The 65 Books I Read in 2017

In January of 2017, I challenged myself to read at least 60 books in the year.  Although this is fewer titles than I’ve read in past years, I wanted to focus on reading more texts that would challenge me (ie. books that take longer to finish).  

After compiling my list, I observed that

  • I’ve read significantly more nonfiction than fiction than ever before.  I have no problems with this one-year imbalance, as it’s a slight correction to my lifelong reading habits and my literature degree.
  • Even though I only read a few of these, the essay collections were some of my favorites, and I’d like to pick up more of this type of book in 2018.
  • What is woefully absent is poetry. I’d like to challenge myself to read full collections of poetry (rather than the isolated poems I currently read, usually in preparation for teaching) in 2018.

Here is the complete list of titles I read in 2017, arranged by genre, not necessarily in the order I read them:

Nonfiction: History/Sociology/Current Events

The New Jim Crow: Mass Incarceration in the Age of Color-Blindness by Michelle Alexander
Race Matters by Cornel West
How to Be Victorian by Ruth Goodman
Death of a King by Tavis Smiley
Most Dangerous by Steve Sheinkin
Demand the Impossible! by Bill Ayers
Democracy in America by Alexis de Tocqueville
23 Things They Don’t Tell You about Capitalism by Ha-Joon Chang
An American Sickness: How Healthcare Became Big Business and How You Can Take It Back  by Elisabeth Rosenthal
Tears We Cannot Stop: A Sermon to White America by Michael Eric Dyson
Modern Romance by Aziz Ansari
We Were Eight Years in Power: An American Tragedy by Ta-Nehisi Coates

Nonfiction: Essays

Upstream by Mary Oliver
The Will to Change: Men, Masculinity, and Love by bell hooks
Poetics by Aristotle
Notes of a Native Son by James Baldwin
Freedom is a Constant Struggle by Angela Davis

Nonfiction: Memoir

Remembered Rapture: The Writer at Work by bell hooks
The Water is Wide by Pat Conroy
Alive, Alive Oh! by Diana Athill
Brown Girl Dreaming by Jacqueline Woodson
Ecology of a Cracker Childhood by Janisse Ray
Doctored: The Disillusionment of an American Physician by Sandeep Jauhar

Nonfiction: Spiritual/Personal Growth

The Art of Loving by Erich Fromm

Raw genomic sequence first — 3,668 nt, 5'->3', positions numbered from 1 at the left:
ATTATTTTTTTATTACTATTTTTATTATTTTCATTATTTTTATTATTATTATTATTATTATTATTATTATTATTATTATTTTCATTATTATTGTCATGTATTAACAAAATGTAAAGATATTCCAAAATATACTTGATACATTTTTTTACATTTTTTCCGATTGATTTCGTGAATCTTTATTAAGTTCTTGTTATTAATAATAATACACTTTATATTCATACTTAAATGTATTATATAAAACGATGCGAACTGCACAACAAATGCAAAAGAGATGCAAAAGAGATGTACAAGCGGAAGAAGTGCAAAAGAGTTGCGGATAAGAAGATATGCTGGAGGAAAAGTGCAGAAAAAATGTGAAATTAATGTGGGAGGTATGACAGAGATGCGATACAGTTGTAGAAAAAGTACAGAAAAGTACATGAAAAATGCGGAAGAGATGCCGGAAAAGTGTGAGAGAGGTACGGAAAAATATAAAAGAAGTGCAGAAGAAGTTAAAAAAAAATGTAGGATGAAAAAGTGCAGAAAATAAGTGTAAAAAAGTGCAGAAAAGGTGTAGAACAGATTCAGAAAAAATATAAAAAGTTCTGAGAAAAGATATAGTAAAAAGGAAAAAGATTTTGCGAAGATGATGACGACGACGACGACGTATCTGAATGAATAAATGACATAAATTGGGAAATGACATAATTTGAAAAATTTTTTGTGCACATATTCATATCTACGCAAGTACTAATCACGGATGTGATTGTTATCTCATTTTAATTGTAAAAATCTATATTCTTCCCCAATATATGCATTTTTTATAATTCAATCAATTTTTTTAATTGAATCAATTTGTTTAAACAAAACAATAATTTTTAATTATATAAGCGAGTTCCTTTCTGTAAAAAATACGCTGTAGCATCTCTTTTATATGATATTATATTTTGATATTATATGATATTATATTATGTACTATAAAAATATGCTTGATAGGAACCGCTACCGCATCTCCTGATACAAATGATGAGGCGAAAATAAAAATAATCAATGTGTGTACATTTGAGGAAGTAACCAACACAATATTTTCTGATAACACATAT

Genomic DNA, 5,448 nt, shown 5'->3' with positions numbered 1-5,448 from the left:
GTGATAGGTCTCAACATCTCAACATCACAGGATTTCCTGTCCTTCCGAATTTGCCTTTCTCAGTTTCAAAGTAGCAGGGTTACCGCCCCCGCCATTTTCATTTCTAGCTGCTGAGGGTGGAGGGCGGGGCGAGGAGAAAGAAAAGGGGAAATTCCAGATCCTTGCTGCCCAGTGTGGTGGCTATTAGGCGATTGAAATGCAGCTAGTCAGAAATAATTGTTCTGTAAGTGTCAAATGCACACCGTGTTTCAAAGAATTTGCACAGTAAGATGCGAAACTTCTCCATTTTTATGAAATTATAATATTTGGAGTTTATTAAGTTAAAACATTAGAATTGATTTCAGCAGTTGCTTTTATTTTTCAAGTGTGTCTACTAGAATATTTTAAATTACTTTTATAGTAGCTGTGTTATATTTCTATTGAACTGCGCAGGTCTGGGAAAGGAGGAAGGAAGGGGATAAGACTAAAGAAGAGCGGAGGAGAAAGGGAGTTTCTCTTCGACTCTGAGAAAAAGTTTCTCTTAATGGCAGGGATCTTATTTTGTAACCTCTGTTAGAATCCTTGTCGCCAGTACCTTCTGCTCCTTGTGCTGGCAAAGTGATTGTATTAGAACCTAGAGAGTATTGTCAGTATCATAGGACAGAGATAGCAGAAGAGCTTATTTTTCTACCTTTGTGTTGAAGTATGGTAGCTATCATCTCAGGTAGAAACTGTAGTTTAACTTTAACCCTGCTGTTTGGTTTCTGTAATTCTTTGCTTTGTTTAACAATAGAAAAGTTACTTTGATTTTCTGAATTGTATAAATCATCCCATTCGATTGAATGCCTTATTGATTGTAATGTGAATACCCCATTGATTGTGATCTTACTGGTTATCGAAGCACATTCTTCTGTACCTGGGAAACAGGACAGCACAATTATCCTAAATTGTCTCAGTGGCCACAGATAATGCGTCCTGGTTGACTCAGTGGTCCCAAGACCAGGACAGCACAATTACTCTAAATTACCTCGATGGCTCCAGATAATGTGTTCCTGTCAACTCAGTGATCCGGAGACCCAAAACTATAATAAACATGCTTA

A Way Other Than Our Own by Walter Brueggemann
The Naked Now by Richard Rohr
Designing Your Life by Bill Burnett and Dave Evans
Falling Upward by Richard Rohr
The Sin of Certainty by Peter Enns
The Gifts of Imperfection by Brene Brown
The Raft Is Not the Shore by Thich Nhat Hanh/Daniel Berrigan
Letters to a Young Poet by Rainer Maria Rilke
The Age of Miracles by Marianne Williamson
The Law of Divine Compensation by Marianne Williamson
Taking the Leap by Pema Chodron
Short Stories by Jesus by Amy-Jill Levine

Fiction: Popular/Genre

Natchez Burning by Greg Iles
The Storied Life of AJ Filky by Gabrielle Zevin
When Falcons Fall by C.S. Harris
Mairelon the Magician by Patricia Wrede

Fiction: Literature/Classic

Beloved by Toni Morrison
Cassandra by Christa Wolf
Things Fall Apart by Chinua Achebe
State of Wonder by Ann Patchett
Purple Hibiscus by Chimamanda Ngoze Adichie
The Underground Railroad by Colson Whitehead
The Sympathizer by Viet Thanh Nguyen
The Alchemist by Paulo Coelho
Slaughterhouse Five by Kurt Vonnegut

Fiction: Children’s/Young Adult

Salt to the Sea by Ruta Sepetys
Piecing Me Together by Renee Watson
Winter by Melissa Meyer
The Disreputable History of Frankie Landau-Banks by E. Lockhart
Please Ignore Vera Dietz by AS King
The Hostage Prince by Jane Yolen and Adam Stemple


Death and the King’s Horseman by Wole Soyinka
The Libation Bearers by Aeschylus
Prometheus Bound by Aeschylus
Oedipus at Colonus by Sophocles
The Bacchae by Euripides
Blood Wedding by Federico García Lorca
King Lear by William Shakespeare
Othello by William Shakespeare
The Tempest by William Shakespeare

What were your favorite reads in 2017? What are your recommendations for reading in 2018?


Leave a Reply

Fill in your details below or click an icon to log in: Logo

You are commenting using your account. Log Out /  Change )

Twitter picture

You are commenting using your Twitter account. Log Out /  Change )

Facebook photo

You are commenting using your Facebook account. Log Out /  Change )

Connecting to %s